The Indonesian Ruppiah (IDR) rates in YouTrip were very good. Thin Margin gave me 10,259 IDR for 1 SGD, which is better than the average brick and mortar money changer in Singapore. In Bali, street-side money changers were offering between 10,000 IDR to 10,400 IDR for 1 SGD (Thin Margin’s rate had climbed to over 10,300 IDR to 1 SGD since the SGD had strengthened a small bit since). YouTrip gave me in excess of 10,400 IDR to 1 SGD in every instance, and in fact, it can sometimes go over 10,450 IDR to 1 SGD. Remember, this is net, with no other fees.
For comparison, I used my regular VISA card to pay for one lunch. The final charge on my card came up to 10,140 IDR to 1 SGD. YouTrip was 3% cheaper.
I made another comparison. When I shop on Amazon, they give me a rate of 1.4301 SGD to 1 USD. With YouTrip, I pay 1.3572 SGD for each USD. In this case, YouTrip is almost 5.4% cheaper.
Speaking of Amazon, you can use the YouTrip Mastercard with online merchants too. It works like a normal Mastercard, after all.
One thing you should take note is that some of the transactions may not be finalised immediately. Transactions in currencies supported in-app (i.e. the 10 listed above) are finalised immediately. For all others, you will initially see indicative wholesale exchange rates from Mastercard in YouTrip app. The status will be marked as pending. The final charges will be confirmed when the merchant completes the transaction, typically 1-2 days (maximum 7 days) after your actual transaction. You may see some changes in the rates used.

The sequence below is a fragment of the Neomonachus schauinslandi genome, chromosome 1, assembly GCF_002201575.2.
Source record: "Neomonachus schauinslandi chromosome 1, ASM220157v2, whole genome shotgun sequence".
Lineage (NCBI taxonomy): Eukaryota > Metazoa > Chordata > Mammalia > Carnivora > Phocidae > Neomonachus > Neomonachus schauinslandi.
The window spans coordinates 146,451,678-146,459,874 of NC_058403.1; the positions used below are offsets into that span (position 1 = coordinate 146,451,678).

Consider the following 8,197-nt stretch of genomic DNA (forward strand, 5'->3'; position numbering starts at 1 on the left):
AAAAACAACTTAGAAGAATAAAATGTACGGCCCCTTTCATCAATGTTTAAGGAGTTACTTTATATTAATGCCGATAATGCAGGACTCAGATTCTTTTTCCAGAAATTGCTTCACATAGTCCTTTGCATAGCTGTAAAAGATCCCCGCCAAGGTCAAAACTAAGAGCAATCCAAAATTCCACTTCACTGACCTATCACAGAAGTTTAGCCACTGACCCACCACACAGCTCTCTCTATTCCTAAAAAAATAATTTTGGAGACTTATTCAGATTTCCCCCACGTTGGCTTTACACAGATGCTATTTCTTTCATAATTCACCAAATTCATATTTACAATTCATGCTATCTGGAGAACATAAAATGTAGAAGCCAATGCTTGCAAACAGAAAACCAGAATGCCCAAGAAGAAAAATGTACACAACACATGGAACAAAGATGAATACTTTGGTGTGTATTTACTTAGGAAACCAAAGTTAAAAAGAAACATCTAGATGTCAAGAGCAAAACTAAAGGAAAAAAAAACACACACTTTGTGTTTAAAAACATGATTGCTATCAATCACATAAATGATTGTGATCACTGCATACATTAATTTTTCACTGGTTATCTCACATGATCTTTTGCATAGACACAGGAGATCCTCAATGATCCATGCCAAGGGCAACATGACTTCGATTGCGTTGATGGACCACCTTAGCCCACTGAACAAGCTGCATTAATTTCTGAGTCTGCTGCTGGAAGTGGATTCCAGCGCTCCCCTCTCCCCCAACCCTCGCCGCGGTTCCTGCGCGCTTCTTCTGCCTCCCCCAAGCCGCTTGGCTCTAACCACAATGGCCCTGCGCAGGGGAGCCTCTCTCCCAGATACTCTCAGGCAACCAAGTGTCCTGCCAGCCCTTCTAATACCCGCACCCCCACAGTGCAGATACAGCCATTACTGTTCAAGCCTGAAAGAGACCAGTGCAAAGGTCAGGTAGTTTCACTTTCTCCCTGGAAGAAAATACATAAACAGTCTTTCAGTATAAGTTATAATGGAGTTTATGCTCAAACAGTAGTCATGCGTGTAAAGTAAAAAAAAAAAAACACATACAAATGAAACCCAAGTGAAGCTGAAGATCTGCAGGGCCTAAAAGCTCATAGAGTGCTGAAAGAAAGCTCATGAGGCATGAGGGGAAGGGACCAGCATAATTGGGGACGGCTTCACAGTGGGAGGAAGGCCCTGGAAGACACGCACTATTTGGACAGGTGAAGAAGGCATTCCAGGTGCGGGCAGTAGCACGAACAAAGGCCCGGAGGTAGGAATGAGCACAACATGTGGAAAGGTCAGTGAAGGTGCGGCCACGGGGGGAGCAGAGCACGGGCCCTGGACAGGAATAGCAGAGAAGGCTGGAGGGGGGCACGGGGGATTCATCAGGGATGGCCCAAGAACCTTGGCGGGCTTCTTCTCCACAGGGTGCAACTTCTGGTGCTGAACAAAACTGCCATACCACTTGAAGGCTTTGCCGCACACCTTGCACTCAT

Signing up with YouTrip is very simple. Just start by downloading the mobile app, then register through the app. For Singaporeans, you can use SingPass MyInfo. This way, you don’t need to submit any other documents. The whole process takes just a few minutes. After that, you just have to wait for your card to arrive. This can take up to two weeks.
Once the card arrives, there is some activation to complete through the YouTrip app.
As an all digital company, your interaction with YouTrip is entirely through the app, with support channels on the web and social media. The mobile app can be used to lock/unlock your card to protect unauthorised use, and you can order a replacement through it if you lose one.
The YouTrip Mastercard is most useful for overseas or foreign currency transactions. Since there are no other rewards, your other regular credit cards may be more attractive to use in Singapore. There is a $5 per month dormancy fee after 12 months of inactivity. Just remember to use it for something once a while. It can even be for public transport, since it works as a EZ-Link (it’s actually the new SimplyGo contactless VISA/Mastercard payment).
I know some credit cards offer greater rewards for overseas spend. I suppose you’ll need to work out if the savings that YouTrip offers is better off or not.
For me, I like to see my savings immediately up-front. Hence, I expect I’d be using more of YouTrip on my overseas and foreign currency spending.